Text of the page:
Note: this blog has been updated on December 20, 2021, and we will continue to make updates as more technical information becomes available
Exploit Background The Log4j exploit is a vulnerability in an open source Apache logging framework that allows attackers to gain arbitrary execution abilities on an affected device. Used commonly in modern Java applications (even some non-enterprise applications like Minecraft), services are scrambling to defend against this vulnerability. Earliest evidence of this exploit was found December 1st, according to Cloudflare CEO Matthew Prince.
This vulnerability can be exploited through sending a single crafted string that is then logged by versions 2.0 and up of Log4J. Users on Twitter, Minecraft, and iCloud have been seen changing their usernames or posting chat messages that include the string, successfully gaining access. The exploit can also be used to read server environment variables, which can read static credentials in some cases without full remote code execution.
The situation with this exploit is currently ongoing as researchers continue to find affected applications and further holes in the logging framework. Some have dubbed this situation ‘Log4Shell’. More information on this CVE can be foundhere.
Impact Currently, the Log4J vulnerability is causing a sharp uptick in traffic with the triggering string. Though most hosts are able to fight against it by layering security measures, discontinuing use of some Java applications, or dropping/banning traffic, others are scrambling to review their assets for any inclusion of Log4J or components using the framework.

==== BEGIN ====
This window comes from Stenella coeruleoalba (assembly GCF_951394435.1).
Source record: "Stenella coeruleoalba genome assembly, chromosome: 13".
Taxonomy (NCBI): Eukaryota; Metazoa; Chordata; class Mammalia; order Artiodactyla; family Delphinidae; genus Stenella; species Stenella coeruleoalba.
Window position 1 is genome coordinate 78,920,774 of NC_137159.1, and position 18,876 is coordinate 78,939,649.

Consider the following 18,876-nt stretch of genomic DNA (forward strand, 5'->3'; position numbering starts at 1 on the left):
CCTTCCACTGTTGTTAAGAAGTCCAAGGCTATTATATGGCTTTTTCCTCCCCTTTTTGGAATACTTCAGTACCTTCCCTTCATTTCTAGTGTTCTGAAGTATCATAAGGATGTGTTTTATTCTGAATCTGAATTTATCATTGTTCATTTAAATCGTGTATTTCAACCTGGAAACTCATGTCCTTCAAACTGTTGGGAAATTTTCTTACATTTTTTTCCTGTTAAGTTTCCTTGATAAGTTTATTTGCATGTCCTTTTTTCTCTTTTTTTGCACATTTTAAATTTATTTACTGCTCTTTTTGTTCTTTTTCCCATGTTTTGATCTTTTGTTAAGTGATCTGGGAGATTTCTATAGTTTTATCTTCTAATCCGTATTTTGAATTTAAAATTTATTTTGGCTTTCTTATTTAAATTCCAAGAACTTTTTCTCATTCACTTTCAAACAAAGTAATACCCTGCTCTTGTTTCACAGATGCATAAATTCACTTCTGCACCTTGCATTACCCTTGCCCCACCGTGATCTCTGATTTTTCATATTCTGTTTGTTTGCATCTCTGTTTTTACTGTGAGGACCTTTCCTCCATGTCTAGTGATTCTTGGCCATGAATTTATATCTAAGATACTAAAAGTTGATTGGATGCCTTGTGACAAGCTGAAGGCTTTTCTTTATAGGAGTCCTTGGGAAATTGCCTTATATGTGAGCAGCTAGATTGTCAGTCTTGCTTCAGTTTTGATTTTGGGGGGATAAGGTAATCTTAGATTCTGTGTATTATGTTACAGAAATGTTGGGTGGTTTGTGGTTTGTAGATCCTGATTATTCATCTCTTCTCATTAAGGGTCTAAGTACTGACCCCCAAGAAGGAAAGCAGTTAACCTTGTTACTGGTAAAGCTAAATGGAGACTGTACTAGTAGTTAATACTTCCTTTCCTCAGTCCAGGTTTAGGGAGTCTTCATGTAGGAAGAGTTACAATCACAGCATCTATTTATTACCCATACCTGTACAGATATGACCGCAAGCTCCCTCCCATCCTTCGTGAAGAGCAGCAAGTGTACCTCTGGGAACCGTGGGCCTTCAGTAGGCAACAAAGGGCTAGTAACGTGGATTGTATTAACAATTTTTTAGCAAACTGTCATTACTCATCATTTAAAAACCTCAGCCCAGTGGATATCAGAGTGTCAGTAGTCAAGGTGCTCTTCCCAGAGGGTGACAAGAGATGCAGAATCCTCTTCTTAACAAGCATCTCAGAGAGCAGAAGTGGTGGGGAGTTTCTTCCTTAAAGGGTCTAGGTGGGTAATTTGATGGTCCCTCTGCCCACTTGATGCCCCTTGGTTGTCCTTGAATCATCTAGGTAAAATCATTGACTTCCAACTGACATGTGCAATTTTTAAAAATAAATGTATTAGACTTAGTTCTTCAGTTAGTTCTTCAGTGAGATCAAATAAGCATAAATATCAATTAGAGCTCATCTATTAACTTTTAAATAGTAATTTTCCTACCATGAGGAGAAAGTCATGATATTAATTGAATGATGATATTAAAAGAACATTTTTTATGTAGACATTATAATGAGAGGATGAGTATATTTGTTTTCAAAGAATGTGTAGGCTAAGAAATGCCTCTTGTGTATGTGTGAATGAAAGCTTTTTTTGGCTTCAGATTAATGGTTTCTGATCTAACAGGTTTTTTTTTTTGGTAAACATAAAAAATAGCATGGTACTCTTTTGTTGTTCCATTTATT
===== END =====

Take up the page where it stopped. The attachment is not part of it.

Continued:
An arbitrary execution can result in catastrophic damage, as it allows for near full access to all server resources. After successfully triggering the vulnerability, attackers can upload scripts to the server that can retrieve files, use the server for DDoS attacks, monitor the server, and more.
Needless to say, this sort of vulnerability has been classified as a Critical or 10.0 severity on CVSS version 3 and is highly dangerous. As a result, we have put together some automation and this release to help our customers.
Detection In response to this vulnerability, we have implemented some logic to detect it in customer instances. This detection first searches out items using LDAP and certain ports associated with LDAP. It will also search for unusual URIs (which would find instances of attempts using the custom string). After assigning scoring and sorting by least frequent/unusual hosts, cases are created for triage.
New Release In our new release, Milestone 86, we’ve implemented the Apache-recommended fix to prevent attempts against our instances. We’ve also done thorough checks of customer instances and done reviews of known customer assets for notifications.
The Apache recommendation, though followed for this article, has since been invalidated by Apache and continues to be vulnerable. A later release is in progress to further patch issues related to Log4J. Please keep an eye on our latest releases page for details.
Remediation Within LogicHub, please ensure you keep up on our latest instance version releases as they become available. We will continue to monitor for additional instances of this activity and new attacks under the Log4j vulnerability umbrella.
Please also follow the advice given under the Apache remediation page for devices that are not running LogicHub instances. Please see Sources in this release for more information.